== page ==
News media and its ownership

The Economist is one of the rare examples of a good, editorially-driven media brand that is also profitable. At 1.6 million in circulation (print and digital) globally, £328 million in revenues and £60 million in operating profit in March 2015, it is in rude financial health.

But it is the 172-year-old brand's ownership structure that has stood the test of time that is really interesting. Exor, the Italian holding company that also owns Fiat Chrysler among other companies, has a 43.4 per cent stake in The Economist. The rest is owned by the Economist Group, comprising past and present employees and business families such as Cadbury, Schroder and Rothschild. There are trust shares which are held by trustees whose consent is needed for any sale or transfer of shares. ‘The appointments of the editor of The Economist and of the chairman of the company are subject to the approval of the trustees. The rights attached to the trust shares ensure the continued independence of the ownership of the company and the editorial independence of The Economist, says the firm’s website.

A 1965 photograph of British Prime Minister Harold Wilson reading The Economist magazine in a train carriage at Paddington Station, London. The 172-year-old brand continues to stand the test of time. Pic/Getty Images
A 1965 photograph of British Prime Minister Harold Wilson reading The Economist magazine in a train carriage at Paddington Station, London. The 172-year-old brand continues to stand the test of time. Pic/Getty Images

Last month, even before the firm changed hands (the first major change in 90 years) from Pearson to Exor, “...we had tightened the ownership structure more bringing things into the articles of the firm — like no one can own more than 50 per cent, no one can get more than 20 per cent of the vote,” says Chris Stibbs, group chief executive, The Economist Group.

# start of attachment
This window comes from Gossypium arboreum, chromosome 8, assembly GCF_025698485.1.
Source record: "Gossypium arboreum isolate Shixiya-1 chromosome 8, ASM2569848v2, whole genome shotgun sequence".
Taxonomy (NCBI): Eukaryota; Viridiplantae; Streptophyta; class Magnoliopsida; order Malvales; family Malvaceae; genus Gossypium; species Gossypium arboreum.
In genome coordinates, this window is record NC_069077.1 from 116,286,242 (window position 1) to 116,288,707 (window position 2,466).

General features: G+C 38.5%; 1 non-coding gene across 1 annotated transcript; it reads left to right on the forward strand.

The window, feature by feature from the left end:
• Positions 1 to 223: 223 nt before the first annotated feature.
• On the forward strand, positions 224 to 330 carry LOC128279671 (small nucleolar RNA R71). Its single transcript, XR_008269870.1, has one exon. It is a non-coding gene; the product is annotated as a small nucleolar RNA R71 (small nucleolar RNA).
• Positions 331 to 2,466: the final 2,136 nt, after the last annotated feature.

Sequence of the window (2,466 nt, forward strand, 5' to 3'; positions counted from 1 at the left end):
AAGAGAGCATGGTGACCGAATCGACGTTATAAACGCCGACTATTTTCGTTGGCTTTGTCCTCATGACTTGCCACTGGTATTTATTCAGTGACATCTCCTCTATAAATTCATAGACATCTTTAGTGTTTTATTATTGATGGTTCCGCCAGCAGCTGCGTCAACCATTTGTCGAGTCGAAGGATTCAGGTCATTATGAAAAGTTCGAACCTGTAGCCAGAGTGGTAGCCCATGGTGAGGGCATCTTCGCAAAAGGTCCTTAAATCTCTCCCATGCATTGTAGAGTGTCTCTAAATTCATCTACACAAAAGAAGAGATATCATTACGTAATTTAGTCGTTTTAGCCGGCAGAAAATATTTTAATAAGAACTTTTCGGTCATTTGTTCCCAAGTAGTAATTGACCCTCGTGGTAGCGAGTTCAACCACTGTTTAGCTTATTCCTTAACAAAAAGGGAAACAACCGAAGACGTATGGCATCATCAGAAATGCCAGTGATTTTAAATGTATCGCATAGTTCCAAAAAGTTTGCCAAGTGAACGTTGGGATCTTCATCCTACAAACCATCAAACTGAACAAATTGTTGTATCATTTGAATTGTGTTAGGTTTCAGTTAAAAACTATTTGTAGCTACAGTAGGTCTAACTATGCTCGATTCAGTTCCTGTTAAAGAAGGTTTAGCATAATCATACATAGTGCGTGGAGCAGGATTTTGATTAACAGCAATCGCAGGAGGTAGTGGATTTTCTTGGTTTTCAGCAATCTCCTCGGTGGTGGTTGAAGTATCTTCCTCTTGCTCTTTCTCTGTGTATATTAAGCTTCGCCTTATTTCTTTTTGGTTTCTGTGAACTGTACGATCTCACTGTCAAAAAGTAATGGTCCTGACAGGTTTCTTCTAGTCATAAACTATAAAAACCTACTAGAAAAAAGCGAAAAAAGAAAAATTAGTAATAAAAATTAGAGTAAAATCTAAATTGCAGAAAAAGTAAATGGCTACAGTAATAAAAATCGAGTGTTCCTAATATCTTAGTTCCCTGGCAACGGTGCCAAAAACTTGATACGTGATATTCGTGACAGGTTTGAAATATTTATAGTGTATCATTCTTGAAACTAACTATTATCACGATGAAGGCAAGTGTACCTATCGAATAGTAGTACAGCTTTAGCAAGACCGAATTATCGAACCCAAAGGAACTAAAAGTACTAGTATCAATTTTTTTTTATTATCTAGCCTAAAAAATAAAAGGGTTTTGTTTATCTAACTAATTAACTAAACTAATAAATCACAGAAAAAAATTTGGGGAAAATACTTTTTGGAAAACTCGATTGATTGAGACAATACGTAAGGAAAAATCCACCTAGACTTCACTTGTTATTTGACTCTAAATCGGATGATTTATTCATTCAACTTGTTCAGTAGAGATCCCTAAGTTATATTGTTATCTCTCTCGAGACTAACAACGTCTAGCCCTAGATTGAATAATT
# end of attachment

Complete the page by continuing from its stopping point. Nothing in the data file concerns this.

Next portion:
It is another, longer running case study then, to add to the others that show how critical ownership structure is in deciding the way a media market and the firms within go. Note that some of the best media brands in the world — BBC, The Guardian, Al Jazeera, Economist — inevitably have a trust or a not-for-profit structure. Even one good not-for-profit brand, say the taxpayer-funded BBC, can set higher benchmarks for the entire private news industry and improve the level of debate across the market.

That is why the news of an Indian media trust backed by some good names is welcome. Earlier this week, it was confirmed that Azim Premji of Wipro, Kiran Mazumdar Shaw of Biocon, among others, are setting up The Independent and Public Spirited Media Trust in October with a corpus of R100 crore. It aims to fund independent, socially committed media ventures, says a news report by the usually reliable VCCircle. This then seems to be a good first step in response to the issues dogging Indian news media — dodgy ownership, pathetic training and attention to organisation building and an industry structure that makes it difficult to remain financially viable.

Sometime in August last year, the Telecom Regulatory Authority of India had come out with 23 recommendations on “Issues relating to media ownership”. While the paper had several flaws, its premise — that there is trouble with news media, its quality and ethics and that this stems in large part from ownership — was correct. In India, a bulk of the newspapers and news television firms are owned by business or political families or by real estate developers. Some are owned by spiritual and religious organisations too. Many, the political or spiritual ones, have influence as their motive, not running a journalistically-led organisation that can make money.

The public service media — Doordarshan and All India Radio — on the other hand, are controlled by the government inspite of being ‘autonomous’. The private media, with its flawed structures, and the public one, with its state-controlled inability, has created a vacuum which has been filled by some really bad quality news and news media organisations.

The Independent and Public Spirited Media Trust is then a welcome first step. The second one would be the freeing up of the taxpayer-funded Prasar Bharati Corporation, which runs Doordarshan and All India Radio. These two steps alone could act as the catalyst that the Indian news media market desperately needs.

The writer is a media specialist and author. Follow her on Twitter at



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